Canter- John Duffy- The Railway ******
Between 1975 and 1986 23 woman were ***** between aged 15 and 32 at railway stations in and around London. Canter became intrested in the case after reading reports in the evening standard. In the early 1980s police officers were appointed to help him draw up an offender profile. Canter placed all the cases on a map and this allowed him to speculate about where the ****** might live. He categorised perpetrators as 'marauders' or 'commuters'. Depending on whether they strike from within their base 'marauders' or travel away from home 'commuters'
Residence: Has lived in the areas circumscribed by the first three cases since 1983 -Probably lived in that area at the time of the arrest -Probably lived with a wife or girlfriend, possibly with no children.
Age etc. Mid to late twenties Light hair About 5 feet 9 inches Righthanded
Probably semi skilled or involving weeked or casual labour from july 1984 onwards
His job most likely does not bring him into contact with the public
Keeps himself to himself, but has one or two close men friends and probably very little contact with woman, especially in the work siuation,
Has knowledge of the railway system, along which the attacks happen.
The variety of his sexual actions suggests considerable sexual experience.
Was probably arrested some time between 24 october 1982 and january 1984 and this may have had nothing to do with ****, but having been agressive under the influence of drugs or alcohol.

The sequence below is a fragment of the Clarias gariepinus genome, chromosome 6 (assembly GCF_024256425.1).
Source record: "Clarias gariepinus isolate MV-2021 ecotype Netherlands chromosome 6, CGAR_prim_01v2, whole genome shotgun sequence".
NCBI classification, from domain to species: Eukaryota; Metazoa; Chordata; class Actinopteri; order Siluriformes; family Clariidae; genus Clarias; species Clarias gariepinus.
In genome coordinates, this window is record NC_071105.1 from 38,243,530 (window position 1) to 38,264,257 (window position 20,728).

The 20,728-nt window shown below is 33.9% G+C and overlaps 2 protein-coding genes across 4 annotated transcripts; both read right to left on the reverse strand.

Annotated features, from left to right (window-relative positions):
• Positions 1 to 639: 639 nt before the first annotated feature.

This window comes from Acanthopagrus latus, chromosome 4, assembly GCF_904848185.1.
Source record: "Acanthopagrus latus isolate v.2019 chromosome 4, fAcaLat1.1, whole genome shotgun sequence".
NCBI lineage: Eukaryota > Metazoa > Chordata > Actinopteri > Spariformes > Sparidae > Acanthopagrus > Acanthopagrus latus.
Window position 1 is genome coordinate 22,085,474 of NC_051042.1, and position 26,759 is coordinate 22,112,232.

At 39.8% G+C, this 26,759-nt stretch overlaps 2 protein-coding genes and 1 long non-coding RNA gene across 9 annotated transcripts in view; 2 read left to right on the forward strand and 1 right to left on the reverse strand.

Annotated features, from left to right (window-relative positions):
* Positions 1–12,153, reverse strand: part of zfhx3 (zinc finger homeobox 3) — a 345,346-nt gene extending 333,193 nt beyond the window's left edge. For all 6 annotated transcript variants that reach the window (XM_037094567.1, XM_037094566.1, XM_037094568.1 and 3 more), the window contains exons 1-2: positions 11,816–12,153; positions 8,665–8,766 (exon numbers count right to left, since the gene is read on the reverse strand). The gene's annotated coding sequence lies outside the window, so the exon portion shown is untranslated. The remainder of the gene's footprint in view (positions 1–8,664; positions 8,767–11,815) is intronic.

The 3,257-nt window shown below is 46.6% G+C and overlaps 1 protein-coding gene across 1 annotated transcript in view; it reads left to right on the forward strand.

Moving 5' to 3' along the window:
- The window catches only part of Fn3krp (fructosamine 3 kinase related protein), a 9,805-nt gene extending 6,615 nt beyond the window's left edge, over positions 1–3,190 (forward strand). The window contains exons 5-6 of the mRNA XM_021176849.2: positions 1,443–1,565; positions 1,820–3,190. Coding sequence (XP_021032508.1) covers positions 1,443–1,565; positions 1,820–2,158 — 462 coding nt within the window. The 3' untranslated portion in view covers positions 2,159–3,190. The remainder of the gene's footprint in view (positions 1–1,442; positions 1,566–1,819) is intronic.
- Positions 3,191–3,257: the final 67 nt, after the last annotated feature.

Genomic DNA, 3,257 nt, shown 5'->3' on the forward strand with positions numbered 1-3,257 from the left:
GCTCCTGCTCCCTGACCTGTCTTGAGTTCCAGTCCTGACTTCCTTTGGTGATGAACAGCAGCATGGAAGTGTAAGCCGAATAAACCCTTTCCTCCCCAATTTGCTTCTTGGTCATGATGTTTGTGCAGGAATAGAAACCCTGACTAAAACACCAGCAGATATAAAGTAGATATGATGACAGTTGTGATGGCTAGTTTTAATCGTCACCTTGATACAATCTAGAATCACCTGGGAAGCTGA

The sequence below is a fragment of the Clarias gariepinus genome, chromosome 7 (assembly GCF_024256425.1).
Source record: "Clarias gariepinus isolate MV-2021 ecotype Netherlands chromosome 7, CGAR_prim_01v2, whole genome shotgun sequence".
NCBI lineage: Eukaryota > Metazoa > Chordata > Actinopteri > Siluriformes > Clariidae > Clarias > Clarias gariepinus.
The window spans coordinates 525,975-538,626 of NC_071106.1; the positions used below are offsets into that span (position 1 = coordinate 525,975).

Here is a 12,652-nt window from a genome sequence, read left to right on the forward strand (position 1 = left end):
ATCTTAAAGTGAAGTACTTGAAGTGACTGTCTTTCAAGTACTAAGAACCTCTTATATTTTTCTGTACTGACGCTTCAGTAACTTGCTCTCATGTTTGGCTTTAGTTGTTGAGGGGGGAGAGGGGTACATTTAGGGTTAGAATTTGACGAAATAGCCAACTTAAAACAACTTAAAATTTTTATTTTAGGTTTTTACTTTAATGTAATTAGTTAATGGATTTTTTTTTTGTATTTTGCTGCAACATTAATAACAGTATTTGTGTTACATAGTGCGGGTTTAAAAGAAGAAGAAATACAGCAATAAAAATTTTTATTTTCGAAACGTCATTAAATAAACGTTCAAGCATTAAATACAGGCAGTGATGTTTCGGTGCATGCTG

The profile represents the first attempt to use behavioural charecteristics to search for a criminal instead of purley forensic evidence from the crime scene.
In November 200 John Duffy who was serving life for **** and murder of several women.confessed that he was responsible for many more and that he committed some with accomplice David Mulcahy. He was the railway ******.
John Duffy had been interviewed by the police for an unrelated offence, a 'domestic' against his ex-wife. He was one of 2000 suspects connected to the crime by their blood groups. He lived in Kilburn North London, had worked on the railways as a carpenter and was the right age. The profile did fit on these criterion.
However, Duffy was a lot shorter that victims remembered and many had described him as having black or even ginger hair, but police, suggested that the 'weapon effect' may have played apart as he threatened victim's with a knife.